António Lobo Antunes: The Land at the End of the World

While António Lobo Antunes’ writing was not yet fully formed from the beginning of career, he already had developed his own, distinctive style – anyone who has read Elephant’s Memory will immediately recognise The Land at the End of the World (Os Cus de Judas in the Portugese original, also published in English as South of Nowhere or in German – the version I have read – as Der Judaskuss) as the work of the same author – it has the same fluidity, the constant shifting of place and time and even between first and third person, the same unrelentingly bitter and angered gaze on Portugal and human existence in general, and above all, it has the same language, the same long periods that sprawl in all directions while heaping metaphors upon metaphors. building towards a precarious but extremely fascinating novel-construct.

Like its predecessor, this second novel of António Lobo Antunes is at least partially autobiographical, and like before, there is some kind of framing narrative (this time the narrator telling his story to a woman in a bar which he then takes home and sleeps with – personally, I’d like to think that this is the same woman the narrator of Elephant’s Memory meets towards the end of that novel, so that the later work would be nested inside of the earlier one, but there is not really any indication for that), a framing narrative that surrounds and somewhat anchors the narrator reminiscing about his life in no particular order and jumping between times and places apparently at random.

As noticeable as the similarities are, there are a number of differences as well: The Land at the End of the World has a closer focus both in its framing (just an evening instead of a whole day, and involving only two people) and its central narrative, which concerns itself exclusively with the colonial war in Angola in which Antunes served as a medical officer. Apparently, it was to a great degree this subject matter – the Angolan war being something one did not really talk about in Portugal back in 1979 when the novel was first published – which made the release of this novel a scandal and Antunes a popular author in his home country. As was to be expected from his first novel, Antunes does not pull any punches in his depiction of the war, he is relentlessly grim whether writing about the Portuguese colonialists or the Angolan rebels, whether he describes the atrocities of the war, the thoughtless cruelty of the Portuguese towards the natives or the squalor and misery the Angolans are forced to exist in. The Land at the End of the World may not be fuelled by the hot fury that propels Elephant’s Memory, the narrator’s gaze is much colder in this book, his attitude more detached, even clinical at times, but this only serves to make it all the bleaker.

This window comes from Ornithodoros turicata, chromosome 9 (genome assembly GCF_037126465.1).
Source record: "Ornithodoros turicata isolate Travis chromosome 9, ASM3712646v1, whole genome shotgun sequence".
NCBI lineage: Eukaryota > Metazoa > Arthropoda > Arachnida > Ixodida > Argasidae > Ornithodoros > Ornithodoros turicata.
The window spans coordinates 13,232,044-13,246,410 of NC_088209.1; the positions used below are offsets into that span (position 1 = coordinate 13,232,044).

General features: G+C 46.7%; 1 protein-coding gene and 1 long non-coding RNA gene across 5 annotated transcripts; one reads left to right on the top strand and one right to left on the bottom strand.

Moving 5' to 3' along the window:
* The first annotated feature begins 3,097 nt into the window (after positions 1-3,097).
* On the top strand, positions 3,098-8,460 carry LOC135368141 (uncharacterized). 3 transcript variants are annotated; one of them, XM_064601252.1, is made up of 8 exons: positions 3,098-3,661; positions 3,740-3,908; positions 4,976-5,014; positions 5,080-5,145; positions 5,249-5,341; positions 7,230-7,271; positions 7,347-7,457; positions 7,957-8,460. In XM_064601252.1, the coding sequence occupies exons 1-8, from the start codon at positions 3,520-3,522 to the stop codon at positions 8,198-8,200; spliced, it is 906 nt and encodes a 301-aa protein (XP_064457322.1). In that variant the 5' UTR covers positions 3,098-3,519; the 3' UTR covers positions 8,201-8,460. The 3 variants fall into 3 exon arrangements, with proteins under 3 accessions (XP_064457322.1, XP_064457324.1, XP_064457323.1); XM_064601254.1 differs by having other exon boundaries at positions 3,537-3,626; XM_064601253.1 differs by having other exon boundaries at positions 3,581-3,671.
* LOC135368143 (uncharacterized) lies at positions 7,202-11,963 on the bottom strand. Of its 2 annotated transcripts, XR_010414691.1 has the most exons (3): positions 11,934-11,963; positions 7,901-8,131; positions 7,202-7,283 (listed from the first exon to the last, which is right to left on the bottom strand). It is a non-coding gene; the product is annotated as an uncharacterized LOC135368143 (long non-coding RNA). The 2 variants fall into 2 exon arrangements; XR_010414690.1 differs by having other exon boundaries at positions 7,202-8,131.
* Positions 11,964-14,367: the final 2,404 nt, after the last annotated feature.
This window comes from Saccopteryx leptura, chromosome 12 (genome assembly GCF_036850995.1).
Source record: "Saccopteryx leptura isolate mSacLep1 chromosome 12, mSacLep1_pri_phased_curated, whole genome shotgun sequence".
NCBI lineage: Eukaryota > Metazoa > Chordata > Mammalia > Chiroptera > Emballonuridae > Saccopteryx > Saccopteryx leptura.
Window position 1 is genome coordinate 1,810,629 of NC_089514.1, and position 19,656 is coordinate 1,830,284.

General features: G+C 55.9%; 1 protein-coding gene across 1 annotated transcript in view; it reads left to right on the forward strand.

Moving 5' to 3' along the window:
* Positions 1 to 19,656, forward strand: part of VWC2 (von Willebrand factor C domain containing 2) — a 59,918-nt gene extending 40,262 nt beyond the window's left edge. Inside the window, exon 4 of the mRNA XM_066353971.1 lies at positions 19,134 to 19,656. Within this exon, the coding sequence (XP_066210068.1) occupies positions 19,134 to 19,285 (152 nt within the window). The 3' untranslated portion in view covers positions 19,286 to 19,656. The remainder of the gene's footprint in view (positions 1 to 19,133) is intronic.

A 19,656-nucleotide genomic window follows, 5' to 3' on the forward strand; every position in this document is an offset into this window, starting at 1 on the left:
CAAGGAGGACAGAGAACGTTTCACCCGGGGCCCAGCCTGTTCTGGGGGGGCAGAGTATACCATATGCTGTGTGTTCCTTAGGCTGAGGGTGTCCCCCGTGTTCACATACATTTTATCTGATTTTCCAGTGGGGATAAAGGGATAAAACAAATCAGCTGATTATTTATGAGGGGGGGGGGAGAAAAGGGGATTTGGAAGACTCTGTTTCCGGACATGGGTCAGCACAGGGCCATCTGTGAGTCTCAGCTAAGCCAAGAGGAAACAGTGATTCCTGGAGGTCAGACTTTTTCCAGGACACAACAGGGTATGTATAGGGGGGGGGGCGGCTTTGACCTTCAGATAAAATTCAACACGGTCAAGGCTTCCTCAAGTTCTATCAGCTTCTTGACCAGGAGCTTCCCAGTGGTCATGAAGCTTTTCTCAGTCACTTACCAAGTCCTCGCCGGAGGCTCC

In sharp contrast to the misery man seems to spread everywhere he goes (and while Antunes’ apparent subject is very specifically Portugal, I don’t doubt that, in this as in all his other novels, it is at the same time the conditio humana in general that he describes, his regionalism being a means to represent the universal – one of the reasons, I presume, why he is so often compared to William Faulkner), and in fact the only relief from it, are the occasional, rare glimpses of untouched nature which Antunes describes with great, almost aching intensity. Not that the rest of his writing was any less intense; in fact, in the end it is the prose far more than the subject matter of The Land at the End of World which makes this an outstanding and enduring novel, the first of Lobo Antunes’ masterworks. While the author still piles metaphors upon metaphors, the imagery in his second novel is much more under control than it was in the first – there is an actual purpose to the images, and a structure that even with all the twists and turns the narrator takes makes him return to the same places, the same images. Scenes and events are visited several times, explored from different angles and under different illuminations, and it becomes clear that the narrator will never be done with them, that his experiences in Angola have marked him for life. And there are recurring images, indeed many of them related to visibility – a particular prominent one is that of rays of light illuminating something at an angle: An image, I think, of Antunes’ poetical method, the way his prose creates a kind of chiaroscuro, illuminates by obscuring, reveals by clothing in metaphor. If Elephant’s Memory was the promise of a great writer, then The Land at the End of the World is the fulfillment of that promise – and only the first of many to come.

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